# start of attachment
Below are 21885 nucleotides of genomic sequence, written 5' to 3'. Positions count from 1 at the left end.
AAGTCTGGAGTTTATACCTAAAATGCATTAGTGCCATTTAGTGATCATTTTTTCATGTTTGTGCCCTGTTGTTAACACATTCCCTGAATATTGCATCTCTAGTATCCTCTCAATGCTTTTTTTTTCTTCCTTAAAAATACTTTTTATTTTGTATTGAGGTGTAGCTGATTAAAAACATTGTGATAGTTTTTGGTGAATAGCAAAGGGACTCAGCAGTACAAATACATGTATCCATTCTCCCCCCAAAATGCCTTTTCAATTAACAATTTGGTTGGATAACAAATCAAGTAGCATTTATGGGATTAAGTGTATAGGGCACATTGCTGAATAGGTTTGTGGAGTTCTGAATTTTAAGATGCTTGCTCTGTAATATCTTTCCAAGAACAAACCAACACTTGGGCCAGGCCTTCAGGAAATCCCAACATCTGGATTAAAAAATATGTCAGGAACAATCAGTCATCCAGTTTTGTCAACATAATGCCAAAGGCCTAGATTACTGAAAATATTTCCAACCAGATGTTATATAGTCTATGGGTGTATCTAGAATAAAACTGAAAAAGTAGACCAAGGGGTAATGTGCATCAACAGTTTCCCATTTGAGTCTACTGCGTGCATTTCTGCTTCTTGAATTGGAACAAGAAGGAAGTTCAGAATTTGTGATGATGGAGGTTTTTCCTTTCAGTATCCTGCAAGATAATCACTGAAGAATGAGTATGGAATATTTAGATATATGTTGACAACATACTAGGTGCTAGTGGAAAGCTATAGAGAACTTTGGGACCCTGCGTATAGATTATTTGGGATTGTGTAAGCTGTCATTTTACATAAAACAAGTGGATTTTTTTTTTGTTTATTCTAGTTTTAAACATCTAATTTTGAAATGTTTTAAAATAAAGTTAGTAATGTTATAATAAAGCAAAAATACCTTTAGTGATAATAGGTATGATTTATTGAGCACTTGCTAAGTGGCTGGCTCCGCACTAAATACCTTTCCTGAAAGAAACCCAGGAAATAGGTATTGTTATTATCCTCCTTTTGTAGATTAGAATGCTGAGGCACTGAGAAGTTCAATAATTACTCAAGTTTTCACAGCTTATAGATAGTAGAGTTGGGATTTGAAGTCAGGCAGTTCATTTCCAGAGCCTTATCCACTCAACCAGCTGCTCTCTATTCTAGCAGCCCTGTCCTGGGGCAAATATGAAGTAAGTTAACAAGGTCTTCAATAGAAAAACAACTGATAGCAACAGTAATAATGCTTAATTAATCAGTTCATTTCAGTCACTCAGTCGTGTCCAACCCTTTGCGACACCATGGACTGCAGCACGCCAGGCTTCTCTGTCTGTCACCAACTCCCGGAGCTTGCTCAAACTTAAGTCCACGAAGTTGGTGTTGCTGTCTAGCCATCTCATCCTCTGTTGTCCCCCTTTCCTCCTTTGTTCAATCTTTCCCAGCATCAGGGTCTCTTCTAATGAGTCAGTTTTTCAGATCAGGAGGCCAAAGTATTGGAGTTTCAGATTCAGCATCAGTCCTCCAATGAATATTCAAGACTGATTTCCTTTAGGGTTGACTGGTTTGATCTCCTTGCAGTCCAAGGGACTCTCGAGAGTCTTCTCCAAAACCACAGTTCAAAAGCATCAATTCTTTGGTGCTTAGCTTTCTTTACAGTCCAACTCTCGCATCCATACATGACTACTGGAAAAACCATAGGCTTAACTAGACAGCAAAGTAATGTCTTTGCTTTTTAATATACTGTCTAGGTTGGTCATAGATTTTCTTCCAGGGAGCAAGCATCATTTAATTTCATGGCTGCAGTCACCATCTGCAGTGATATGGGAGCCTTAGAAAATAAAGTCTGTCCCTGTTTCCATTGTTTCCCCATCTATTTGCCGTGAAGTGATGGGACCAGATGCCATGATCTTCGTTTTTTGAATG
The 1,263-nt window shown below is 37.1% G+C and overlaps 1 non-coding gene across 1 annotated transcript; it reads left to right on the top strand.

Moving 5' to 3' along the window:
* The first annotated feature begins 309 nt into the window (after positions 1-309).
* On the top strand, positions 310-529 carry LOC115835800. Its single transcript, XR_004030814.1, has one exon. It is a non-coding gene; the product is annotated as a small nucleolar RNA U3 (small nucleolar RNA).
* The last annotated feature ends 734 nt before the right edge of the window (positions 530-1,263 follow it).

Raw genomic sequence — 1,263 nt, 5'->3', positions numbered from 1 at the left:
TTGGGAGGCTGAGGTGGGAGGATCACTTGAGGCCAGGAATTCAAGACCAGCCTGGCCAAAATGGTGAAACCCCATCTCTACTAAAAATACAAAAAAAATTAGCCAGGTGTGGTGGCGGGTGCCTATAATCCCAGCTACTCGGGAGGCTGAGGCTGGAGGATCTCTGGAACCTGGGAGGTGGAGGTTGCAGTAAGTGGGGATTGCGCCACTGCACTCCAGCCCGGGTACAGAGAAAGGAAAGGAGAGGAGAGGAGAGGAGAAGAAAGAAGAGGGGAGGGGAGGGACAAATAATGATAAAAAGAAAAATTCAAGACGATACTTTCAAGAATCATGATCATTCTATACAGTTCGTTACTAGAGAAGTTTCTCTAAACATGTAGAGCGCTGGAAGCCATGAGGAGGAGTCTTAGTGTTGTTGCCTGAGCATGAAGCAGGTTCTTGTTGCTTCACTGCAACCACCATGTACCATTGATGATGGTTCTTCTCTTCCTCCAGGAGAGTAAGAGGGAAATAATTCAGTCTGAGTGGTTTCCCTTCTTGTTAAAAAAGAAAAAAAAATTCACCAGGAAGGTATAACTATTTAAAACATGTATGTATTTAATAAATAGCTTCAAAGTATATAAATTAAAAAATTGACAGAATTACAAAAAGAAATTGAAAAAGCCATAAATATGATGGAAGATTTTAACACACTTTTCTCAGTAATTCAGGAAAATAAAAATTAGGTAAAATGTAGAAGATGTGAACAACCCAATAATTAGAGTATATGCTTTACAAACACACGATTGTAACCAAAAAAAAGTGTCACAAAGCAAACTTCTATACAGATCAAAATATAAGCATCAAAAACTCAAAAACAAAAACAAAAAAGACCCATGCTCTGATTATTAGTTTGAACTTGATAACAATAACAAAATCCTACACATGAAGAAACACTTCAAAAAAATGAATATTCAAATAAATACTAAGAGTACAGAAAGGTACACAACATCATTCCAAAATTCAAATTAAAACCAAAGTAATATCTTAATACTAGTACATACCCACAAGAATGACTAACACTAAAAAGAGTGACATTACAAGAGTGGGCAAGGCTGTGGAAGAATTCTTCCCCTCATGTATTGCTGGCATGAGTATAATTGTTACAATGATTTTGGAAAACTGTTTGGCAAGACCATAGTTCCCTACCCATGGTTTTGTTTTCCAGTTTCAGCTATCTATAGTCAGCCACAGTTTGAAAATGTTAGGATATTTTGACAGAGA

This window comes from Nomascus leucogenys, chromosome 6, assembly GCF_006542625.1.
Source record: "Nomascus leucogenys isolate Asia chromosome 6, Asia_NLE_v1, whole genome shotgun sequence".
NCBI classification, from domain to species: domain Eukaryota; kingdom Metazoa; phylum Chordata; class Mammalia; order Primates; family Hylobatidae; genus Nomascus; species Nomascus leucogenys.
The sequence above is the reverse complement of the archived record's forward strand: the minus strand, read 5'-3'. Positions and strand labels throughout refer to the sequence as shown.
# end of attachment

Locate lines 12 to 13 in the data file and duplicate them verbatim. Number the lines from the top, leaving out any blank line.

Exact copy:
NCBI classification, from domain to species: domain Eukaryota; kingdom Metazoa; phylum Chordata; class Mammalia; order Primates; family Hylobatidae; genus Nomascus; species Nomascus leucogenys.
The sequence above is the reverse complement of the archived record's forward strand: the minus strand, read 5'-3'. Positions and strand labels throughout refer to the sequence as shown.